Every year, the Federal Communications Commission issues its report on broadband deployment across the United States. Every year, its findings cause grumbling from the industry.

A preview fact sheet of the 2016 report was met with more disdain from ISPs, including Verizon (NYSE:VZ) and AT&T (NYSE:T), this year because in January, 2015, the FCC upped the standard for what speed of service counts as broadband. As part of its 2015 Broadband Progress Report, the federal agency raised the minimum download speeds required from 4 Mbps to 25 Mbps, and the minimum upload speed from 1 Mbps to 3 Mbps.

Screen Shot

FCC Chairman Tom Wheeler Source: CES.

That was a setback for the Internet service providers because it effectively tripled the number of homes in the United States not served by broadband. As of January, last year, about 6.3% of households lacked broadband under the old standard, while another 13.1% fail to meet the new standard, The Verge reported.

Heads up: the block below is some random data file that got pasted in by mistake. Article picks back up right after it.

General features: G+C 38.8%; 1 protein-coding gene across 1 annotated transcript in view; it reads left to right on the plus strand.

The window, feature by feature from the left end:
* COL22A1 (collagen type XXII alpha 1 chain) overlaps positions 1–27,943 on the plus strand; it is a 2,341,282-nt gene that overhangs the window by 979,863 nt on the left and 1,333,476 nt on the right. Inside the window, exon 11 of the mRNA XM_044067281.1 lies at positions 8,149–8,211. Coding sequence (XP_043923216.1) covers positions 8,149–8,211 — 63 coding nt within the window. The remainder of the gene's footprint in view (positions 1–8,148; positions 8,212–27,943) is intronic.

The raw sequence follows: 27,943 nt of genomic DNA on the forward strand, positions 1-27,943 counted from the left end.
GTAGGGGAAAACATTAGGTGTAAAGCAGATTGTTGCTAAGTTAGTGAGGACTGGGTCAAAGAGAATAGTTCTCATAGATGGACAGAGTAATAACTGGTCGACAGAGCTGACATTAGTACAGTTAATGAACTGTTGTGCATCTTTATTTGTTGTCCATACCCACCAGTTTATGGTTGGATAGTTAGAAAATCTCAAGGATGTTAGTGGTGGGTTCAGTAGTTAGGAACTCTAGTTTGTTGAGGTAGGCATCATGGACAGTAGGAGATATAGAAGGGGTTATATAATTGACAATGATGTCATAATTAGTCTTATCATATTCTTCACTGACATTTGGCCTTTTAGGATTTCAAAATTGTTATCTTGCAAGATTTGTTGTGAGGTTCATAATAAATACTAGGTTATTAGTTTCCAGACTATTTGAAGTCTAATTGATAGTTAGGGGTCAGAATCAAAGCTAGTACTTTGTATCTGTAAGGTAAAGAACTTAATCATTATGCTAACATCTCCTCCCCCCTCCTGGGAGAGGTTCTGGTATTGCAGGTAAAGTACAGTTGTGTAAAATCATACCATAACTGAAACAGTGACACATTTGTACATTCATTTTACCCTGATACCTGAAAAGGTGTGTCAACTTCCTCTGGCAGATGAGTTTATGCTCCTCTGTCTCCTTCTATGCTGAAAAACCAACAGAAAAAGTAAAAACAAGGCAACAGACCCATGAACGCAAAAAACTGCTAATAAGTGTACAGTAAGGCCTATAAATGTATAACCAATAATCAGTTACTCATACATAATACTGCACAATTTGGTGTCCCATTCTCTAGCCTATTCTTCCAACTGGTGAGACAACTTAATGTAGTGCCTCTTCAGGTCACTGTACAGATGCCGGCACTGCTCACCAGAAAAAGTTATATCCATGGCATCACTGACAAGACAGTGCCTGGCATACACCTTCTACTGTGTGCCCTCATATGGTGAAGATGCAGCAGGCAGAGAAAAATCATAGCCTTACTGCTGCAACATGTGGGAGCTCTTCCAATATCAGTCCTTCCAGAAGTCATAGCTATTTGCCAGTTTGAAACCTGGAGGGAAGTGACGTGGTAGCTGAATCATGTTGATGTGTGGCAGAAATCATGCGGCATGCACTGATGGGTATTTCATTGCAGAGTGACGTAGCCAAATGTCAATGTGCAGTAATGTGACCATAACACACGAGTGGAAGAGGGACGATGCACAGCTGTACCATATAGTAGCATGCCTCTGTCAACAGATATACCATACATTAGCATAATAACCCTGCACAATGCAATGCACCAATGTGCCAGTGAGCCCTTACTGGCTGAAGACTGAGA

As you might imagine, various trade organizations, and AT&T and Verizon most vocally, take issue with the FCC, saying that U.S. broadband deployment has fallen behind. That's exactly what the agency is saying in the new fact sheet that previews the 2016 report.

What does the FCC report say?
The FCC acknowledges that both public and private efforts are advancing broadband deployment; but it charges that the improvements are not happening fast enough. "While the nation continues to make progress in broadband deployment, advanced telecommunications capability is not being deployed in a reasonable and timely fashion to all Americans," said the fact sheet, which had the following findings: